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Ordained in 2011, Father Friel served for five years as Parochial Vicar at St. Anselm Parish in Northeast Philly. He is currently studying toward an STL in sacred liturgy at The Catholic University of America in Washington, D.C.
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“Sacred music, being a complementary part of the solemn liturgy, participates in the general scope of the liturgy, which is the glory of God and the sanctification and edification of the faithful. It contributes to the decorum and the splendor of the ecclesiastical ceremonies, and since its principal office is to clothe with suitable melody the liturgical text proposed for the understanding of the faithful, its proper aim is to add greater efficacy to the text, in order that through it the faithful may be the more easily moved to devotion and better disposed for the reception of the fruits of grace belonging to the celebration of the most holy mysteries.”
— Pope Saint Pius X

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Knowledge of God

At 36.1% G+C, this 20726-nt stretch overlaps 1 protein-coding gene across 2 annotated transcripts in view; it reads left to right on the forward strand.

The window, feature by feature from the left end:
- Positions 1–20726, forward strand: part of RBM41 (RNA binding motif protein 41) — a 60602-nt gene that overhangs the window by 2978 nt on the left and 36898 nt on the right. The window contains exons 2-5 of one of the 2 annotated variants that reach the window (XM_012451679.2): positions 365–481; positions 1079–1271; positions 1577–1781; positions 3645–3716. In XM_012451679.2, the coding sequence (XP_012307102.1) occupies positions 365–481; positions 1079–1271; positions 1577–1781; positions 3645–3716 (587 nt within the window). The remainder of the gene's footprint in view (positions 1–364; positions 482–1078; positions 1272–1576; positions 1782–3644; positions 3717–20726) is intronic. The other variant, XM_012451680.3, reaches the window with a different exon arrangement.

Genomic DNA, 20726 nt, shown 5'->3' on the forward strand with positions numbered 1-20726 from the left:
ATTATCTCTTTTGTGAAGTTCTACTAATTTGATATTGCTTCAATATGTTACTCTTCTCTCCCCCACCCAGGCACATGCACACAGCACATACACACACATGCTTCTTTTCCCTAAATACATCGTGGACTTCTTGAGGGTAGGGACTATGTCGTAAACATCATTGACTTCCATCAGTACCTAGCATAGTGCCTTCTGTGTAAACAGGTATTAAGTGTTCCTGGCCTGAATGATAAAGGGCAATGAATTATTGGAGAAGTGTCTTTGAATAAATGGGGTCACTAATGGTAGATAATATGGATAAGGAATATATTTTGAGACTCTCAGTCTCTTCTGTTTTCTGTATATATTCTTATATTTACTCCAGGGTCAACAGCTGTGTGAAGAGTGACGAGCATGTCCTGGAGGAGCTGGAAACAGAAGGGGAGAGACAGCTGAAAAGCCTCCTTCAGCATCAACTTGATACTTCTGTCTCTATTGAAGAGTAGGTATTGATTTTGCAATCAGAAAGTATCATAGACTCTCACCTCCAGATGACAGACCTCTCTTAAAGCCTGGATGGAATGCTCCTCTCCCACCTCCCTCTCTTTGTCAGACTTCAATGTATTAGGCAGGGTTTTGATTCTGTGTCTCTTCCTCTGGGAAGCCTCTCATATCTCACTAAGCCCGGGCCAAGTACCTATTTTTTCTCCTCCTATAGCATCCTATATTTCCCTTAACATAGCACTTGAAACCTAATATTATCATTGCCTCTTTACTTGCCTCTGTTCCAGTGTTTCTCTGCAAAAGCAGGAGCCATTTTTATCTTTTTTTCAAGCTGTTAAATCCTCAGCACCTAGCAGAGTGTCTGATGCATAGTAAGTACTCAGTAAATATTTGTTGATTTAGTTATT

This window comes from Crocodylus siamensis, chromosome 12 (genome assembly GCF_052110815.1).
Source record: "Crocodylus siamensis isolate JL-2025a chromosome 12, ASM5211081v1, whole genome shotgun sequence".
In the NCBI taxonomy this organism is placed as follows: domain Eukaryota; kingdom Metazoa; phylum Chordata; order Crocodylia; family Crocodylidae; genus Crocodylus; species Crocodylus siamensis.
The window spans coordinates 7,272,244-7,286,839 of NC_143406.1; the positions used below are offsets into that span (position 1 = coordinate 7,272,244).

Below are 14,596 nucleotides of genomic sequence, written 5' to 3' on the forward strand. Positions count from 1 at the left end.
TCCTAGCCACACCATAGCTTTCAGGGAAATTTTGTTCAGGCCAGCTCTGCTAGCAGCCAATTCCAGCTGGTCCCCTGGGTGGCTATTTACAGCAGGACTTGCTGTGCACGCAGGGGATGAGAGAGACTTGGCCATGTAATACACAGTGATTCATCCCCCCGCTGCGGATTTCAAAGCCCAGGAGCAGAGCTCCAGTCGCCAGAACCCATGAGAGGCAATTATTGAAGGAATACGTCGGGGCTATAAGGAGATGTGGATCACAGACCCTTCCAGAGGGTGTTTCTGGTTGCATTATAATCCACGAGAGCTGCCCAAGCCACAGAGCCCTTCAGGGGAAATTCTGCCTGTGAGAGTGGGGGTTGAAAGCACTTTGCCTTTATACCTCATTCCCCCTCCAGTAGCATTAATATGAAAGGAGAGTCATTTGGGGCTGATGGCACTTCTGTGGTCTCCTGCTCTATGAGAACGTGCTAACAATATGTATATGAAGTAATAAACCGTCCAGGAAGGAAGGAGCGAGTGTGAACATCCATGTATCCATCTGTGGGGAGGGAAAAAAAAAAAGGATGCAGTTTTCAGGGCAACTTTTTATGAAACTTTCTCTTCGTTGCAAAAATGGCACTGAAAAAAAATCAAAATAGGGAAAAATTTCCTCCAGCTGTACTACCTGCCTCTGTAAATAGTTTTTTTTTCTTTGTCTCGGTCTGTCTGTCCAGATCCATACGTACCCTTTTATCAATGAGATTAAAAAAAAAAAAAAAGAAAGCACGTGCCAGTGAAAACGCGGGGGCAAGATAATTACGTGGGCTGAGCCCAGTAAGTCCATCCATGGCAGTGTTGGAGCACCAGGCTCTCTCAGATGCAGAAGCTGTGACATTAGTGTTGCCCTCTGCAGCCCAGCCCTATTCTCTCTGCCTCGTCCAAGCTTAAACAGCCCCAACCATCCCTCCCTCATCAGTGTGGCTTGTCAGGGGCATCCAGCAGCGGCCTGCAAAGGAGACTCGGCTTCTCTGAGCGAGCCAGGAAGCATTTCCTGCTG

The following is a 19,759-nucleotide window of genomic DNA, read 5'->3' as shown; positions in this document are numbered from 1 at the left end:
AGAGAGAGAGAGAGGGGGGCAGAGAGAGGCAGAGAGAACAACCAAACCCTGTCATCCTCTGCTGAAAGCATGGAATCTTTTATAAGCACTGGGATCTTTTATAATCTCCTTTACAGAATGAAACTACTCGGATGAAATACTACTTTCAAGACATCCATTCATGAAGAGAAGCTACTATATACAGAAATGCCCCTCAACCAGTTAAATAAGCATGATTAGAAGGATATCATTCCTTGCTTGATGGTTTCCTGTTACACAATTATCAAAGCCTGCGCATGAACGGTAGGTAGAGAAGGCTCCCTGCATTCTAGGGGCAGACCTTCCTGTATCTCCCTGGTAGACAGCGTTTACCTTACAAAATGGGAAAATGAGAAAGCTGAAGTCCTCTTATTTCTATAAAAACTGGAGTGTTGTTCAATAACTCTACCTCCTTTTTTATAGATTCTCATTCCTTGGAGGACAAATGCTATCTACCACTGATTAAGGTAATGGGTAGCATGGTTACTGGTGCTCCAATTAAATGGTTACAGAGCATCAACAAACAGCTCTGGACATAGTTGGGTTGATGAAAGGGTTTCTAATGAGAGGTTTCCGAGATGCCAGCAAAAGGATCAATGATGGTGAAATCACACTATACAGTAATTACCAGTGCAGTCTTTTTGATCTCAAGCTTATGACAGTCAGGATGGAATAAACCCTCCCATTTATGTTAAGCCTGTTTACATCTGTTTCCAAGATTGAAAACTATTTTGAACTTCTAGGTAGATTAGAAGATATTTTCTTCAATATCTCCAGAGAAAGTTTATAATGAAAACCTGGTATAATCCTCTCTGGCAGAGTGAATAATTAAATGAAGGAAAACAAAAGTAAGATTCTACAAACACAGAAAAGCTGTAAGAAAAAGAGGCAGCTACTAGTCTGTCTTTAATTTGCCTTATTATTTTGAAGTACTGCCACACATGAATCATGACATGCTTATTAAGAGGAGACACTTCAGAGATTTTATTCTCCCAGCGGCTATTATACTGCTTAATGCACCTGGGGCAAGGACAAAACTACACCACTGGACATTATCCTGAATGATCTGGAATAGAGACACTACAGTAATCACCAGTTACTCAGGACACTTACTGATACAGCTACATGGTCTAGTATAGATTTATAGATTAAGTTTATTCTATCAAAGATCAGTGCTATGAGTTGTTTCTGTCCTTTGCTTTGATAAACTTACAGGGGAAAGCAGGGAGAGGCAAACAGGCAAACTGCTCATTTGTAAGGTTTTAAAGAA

published 24 December 2011 by Fr. David Friel

A marvelous line from St. Therese of Lisieux graced the front of a Christmas card I received the other day: “A God Who became so small could only be mercy and love.”

That wise remark from the saint of the Little Way caused me to think of all the characteristics of God we can know simply from looking to the baby Jesus. Numerous words came to mind. Here are some of them:

Mercy. Love. Humility. Peace. Life. Joy. Sacrifice. Subtle. Coy. Captivating. Real. Inviting. Youth. Curiosity. Hope. Spirit. Power. Glory. Strength. Weakness. Truth. Goodness. Beauty.

It is astonishing to me that King Herod felt threatened by the coming Messiah. How could a grown man be afraid of a Baby—even One Who possessed all the powers of the world? A thousand years earlier, another king, David, expressed it thus: “The Lord is my light & my salvation; whom shall I fear? The Lord is the protector of my life; of whom shall I be afraid?” (Ps. 27:1).

That God would become so small testifies to Who He is. Yet, who are we to have this insight into His nature, much less to benefit from His extraordinary gift of Self? In the words of St. Augustine of Hippo: “Ask if this were merited; ask for its reason, for its justification, and see whether you will find any other answer but sheer grace.”